July 7, 2019  |  

Genome analysis of Vallitalea guaymasensis strain L81 isolated from a deep-sea hydrothermal vent system.

Authors: Schouw, Anders and Vulcano, Francesca and Roalkvam, Irene and Hocking, William Peter and Reeves, Eoghan and Stokke, Runar and Bødtker, Gunhild and Steen, Ida Helene

Abyssivirga alkaniphila strain L81T, recently isolated from a black smoker biofilm at the Loki’s Castle hydrothermal vent field, was previously described as a mesophilic, obligately anaerobic heterotroph able to ferment carbohydrates, peptides, and aliphatic hydrocarbons. The strain was classified as a new genus within the family Lachnospiraceae. Herein, its genome is analyzed and A. alkaniphila is reassigned to the genus Vallitalea as a new strain of V. guaymasensis, designated V. guaymasensis strain L81. The 6.4 Mbp genome contained 5651 protein encoding genes, whereof 4043 were given a functional prediction. Pathways for fermentation of mono-saccharides, di-saccharides, peptides, and amino acids were identified whereas a complete pathway for the fermentation of n-alkanes was not found. Growth on carbohydrates and proteinous compounds supported methane production in co-cultures with Methanoplanus limicola. Multiple confurcating hydrogen-producing hydrogenases, a putative bifurcating electron-transferring flavoprotein—butyryl-CoA dehydrogenase complex, and a Rnf-complex form a basis for the observed hydrogen-production and a putative reverse electron-transport in V. guaymasensis strain L81. Combined with the observation that n-alkanes did not support growth in co-cultures with M. limicola, it seemed more plausible that the previously observed degradation patterns of crude-oil in strain L81 are explained by unspecific activation and may represent a detoxification mechanism, representing an interesting ecological function. Genes encoding a capacity for polyketide synthesis, prophages, and resistance to antibiotics shows interactions with the co-occurring microorganisms. This study enlightens the function of the fermentative microorganisms from hydrothermal vents systems and adds valuable information on the bioprospecting potential emerging in deep-sea hydrothermal systems.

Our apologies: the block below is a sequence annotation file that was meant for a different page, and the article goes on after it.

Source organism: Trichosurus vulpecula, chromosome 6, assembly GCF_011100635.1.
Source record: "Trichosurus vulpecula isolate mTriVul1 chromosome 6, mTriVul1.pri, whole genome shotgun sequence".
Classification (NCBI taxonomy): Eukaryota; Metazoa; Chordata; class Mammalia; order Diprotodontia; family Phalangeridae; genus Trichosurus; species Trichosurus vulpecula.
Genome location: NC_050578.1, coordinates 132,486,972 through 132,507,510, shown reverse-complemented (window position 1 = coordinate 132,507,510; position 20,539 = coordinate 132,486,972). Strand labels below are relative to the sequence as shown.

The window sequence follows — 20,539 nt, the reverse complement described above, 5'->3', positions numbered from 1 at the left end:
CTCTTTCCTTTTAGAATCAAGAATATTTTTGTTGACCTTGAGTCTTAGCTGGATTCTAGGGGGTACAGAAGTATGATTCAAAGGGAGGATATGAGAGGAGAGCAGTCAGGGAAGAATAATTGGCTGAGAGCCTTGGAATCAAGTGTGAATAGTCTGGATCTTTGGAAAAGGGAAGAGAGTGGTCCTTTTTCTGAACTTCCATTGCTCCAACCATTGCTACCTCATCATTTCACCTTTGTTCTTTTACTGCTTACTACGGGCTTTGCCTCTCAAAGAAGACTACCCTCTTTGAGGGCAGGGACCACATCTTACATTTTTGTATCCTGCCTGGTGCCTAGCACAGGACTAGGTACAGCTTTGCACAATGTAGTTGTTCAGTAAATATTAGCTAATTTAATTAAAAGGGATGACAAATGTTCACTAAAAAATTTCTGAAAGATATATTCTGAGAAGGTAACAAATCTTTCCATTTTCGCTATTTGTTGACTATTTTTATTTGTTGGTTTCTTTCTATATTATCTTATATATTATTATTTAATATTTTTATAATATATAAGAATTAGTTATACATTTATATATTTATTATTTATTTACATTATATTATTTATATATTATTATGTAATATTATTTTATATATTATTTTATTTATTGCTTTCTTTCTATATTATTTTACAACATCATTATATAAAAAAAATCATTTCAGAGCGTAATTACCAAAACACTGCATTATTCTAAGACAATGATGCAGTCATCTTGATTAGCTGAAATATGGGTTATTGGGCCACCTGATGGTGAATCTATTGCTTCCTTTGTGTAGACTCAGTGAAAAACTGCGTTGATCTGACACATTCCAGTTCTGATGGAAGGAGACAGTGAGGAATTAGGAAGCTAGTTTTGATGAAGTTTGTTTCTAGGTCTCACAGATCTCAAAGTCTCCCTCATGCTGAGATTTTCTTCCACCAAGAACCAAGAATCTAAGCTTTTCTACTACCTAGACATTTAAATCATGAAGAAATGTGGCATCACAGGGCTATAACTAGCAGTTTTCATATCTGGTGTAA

Journal: Microorganisms
DOI: 10.3390/microorganisms6030063
Year: 2018

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